A worker was upset at how a manager treated a co-worker. She told the manager that if the manager ever did that to her, she’d go home, get her boyfriend’s gun and bring it to the store (she was dating an RCMP officer at the time). The store fired her. And an arbitrator upheld this decision. The worker had a disciplinary record that showed she was assertive, used profanity and was disrespectful. She repeatedly denied ever making the threat. And in today’s climate where any threat is serious and given her disciplinary record, termination wasn’t excessive, concluded the arbitrator [Overwaitea Food Group v. United Food and Commercial Workers, Local 1518 (FS Grievance),  B.C.C.A.A.A. No. 119, Sept. 5, 2012].
Case Will Continue Against Safety Trainer for Using Pictures of Naked Women
A female worker claimed that during a safety training session in which she was the only woman, the instructor showed pornographic pictures of naked women. She filed a sexual harassment complaint against the instructor and the Ministry. The Human Rights Tribunal dismissed the complaint against the Ministry but ruled that the case against the instructor could proceed. He admitted using pictures he’d scanned from Playboy to “relax” the mainly male training class. Thus, he didn’t establish that the worker’s complaint had no reasonable likelihood of success [Pitcher v. BC (Ministry of Forests),  BCHRT 70 (CanLII), March 12, 2012].
Employer Discriminated Against Worker Based on HIV+ Status
While a worker was out on medical leave, his employer learned from a co-worker that he was HIV positive. When he told the employer he was ready to return to work, it claimed there was no work available. He filed a disability discrimination claim. The Human Rights Tribunal noted that the employer had considered the worker to be an outstanding worker. It was only after learning he was HIV positive that it suddenly had no work available for him, when this was actually a very busy time for it. Thus, the Tribunal ruled that the worker’s disability was a factor—if not the only reason—for the employer’s failure to let him return to work. It ordered the employer to pay him $20,000 in damages plus almost $7,000 in lost wages [Malin v. Ultra Care Cleaning Systems Ltd.,  BCHRT 158 (CanLII), May 9, 2012].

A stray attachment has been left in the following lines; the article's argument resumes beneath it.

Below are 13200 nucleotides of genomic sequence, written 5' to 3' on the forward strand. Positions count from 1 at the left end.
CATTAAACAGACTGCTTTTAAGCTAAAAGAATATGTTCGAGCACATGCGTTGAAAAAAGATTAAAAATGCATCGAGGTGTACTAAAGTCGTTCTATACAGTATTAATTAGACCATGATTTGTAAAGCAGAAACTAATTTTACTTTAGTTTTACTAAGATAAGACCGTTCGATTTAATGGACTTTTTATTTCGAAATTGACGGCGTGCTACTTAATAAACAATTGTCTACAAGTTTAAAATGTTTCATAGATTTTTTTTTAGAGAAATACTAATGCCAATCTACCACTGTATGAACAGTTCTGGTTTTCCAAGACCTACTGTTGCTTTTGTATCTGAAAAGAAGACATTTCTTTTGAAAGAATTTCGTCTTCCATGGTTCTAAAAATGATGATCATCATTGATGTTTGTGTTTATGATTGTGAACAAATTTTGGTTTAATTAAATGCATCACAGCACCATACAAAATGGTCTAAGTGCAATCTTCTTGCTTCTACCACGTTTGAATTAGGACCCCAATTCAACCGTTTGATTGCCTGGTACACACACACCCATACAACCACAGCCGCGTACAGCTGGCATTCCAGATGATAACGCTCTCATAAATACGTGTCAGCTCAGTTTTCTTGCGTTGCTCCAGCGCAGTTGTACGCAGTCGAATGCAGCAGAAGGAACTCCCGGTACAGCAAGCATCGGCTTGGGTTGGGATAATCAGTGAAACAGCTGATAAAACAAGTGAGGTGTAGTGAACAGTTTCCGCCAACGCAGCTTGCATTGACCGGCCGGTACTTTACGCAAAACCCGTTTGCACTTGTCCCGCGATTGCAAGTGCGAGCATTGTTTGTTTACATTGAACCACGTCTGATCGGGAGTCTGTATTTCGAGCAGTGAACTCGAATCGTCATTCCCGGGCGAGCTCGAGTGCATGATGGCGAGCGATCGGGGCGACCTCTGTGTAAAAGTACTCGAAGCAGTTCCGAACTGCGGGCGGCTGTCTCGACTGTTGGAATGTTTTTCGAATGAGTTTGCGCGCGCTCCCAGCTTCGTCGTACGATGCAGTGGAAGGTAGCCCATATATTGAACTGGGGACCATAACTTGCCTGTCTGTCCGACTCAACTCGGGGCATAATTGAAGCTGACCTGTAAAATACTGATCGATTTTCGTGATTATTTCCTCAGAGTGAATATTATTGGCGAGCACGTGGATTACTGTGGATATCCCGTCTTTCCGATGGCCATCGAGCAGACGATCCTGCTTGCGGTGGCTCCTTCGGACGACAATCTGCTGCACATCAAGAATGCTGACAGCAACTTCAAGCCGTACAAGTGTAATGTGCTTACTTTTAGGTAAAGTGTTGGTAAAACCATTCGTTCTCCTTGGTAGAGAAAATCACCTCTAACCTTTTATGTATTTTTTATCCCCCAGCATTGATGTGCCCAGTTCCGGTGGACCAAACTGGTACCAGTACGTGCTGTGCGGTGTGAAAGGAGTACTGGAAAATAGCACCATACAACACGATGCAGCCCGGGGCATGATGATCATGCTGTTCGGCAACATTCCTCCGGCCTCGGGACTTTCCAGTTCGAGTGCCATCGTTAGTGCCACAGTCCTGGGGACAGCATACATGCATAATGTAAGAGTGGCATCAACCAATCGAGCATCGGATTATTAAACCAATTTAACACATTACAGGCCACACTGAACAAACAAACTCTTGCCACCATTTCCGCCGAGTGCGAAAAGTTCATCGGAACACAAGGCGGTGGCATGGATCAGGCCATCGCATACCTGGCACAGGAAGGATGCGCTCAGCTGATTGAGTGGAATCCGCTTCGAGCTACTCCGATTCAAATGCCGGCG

Worker Appropriately Fired for Threatening to Give Co-Worker a Black Eye
An employer fired a worker for several reasons including threatening to blacken a co-worker’s eyes. An arbitrator ruled that termination was warranted for the threat and use of inappropriate language. The worker had been suspended for insubordination and disrespectful conduct shortly before this incident. The co-worker hadn’t provoked the worker. And being called a “loudmouth” by the co-worker hardly deserved a profanity-laced response and threat of physical violence [Teck Coal Ltd. (Line Creek Operations) v. International Union of Operating Engineers, Local No. 115 (Graham Grievance),  B.C.C.A.A.A. No. 135, Dec. 7, 2011].
Company Fired Worker for Re-Injuring His Thumb
A worker injured his thumb on the job and needed surgery. When he was better, he returned under a graduated return to work (GRTW) plan. He aggravated his injury handling a 3-inch hose, which he wasn’t supposed to do under the plan. The company fired him for violating the terms of his GRTW plan. He claimed disability discrimination. The Human Rights Tribunal noted that the company knew he wasn’t supposed to work with 3-inch hoses but assigned him a job involving such hoses anyway, which exposed him to possible re-injury. It found that the company knew about the worker’s re-injury when it fired him and that this injury was a factor in his termination [Sikora v. Rebo Benton Pumping,  BCHRT 29 (CanLII), Feb. 15, 2012].
Injured Cop’s Accommodation Demands Were Unreasonable
A police officer worked in the traffic division on a motorcycle until he hurt his knee and herniated a disk. After surgery and rehab, he tried but couldn’t return to his prior duties. So he asked to work at the range, where he was reassigned. But the job was physically demanding and the officer had chronic back problems. When the sergeant in charge of the range raised concerns about his limitations, he claimed disability discrimination and refused to return to the range until the sergeant was removed. The Human Rights Tribunal rejected his claim. The physical standards required to work at the range were reasonable. The employer had offered the officer three other positions but he rejected them all. His demands were unreasonable. Thus, the Tribunal concluded that the officer had failed to reasonably participate in the accommodation process [Smith v. Vancouver Police Board (No. 6),  BCHRT 100 (CanLII), March 28, 2012].
Workplace Violence Costs Health Authority $97,500
WorkSafeBC fined a health authority $97,500 after three incidents of violence during an eight-month period. The first incident occurred at a mental health facility, where one worker was assaulted and an attempt was made to assault a second worker. Then a patient with a history of violence was discharged to a residential care facility, where he assaulted a worker. Lastly, another patient at a hospital psychiatric unit fired a pellet gun, striking three workers [Vancouver Island Health Authority, Nov. 9, 2011].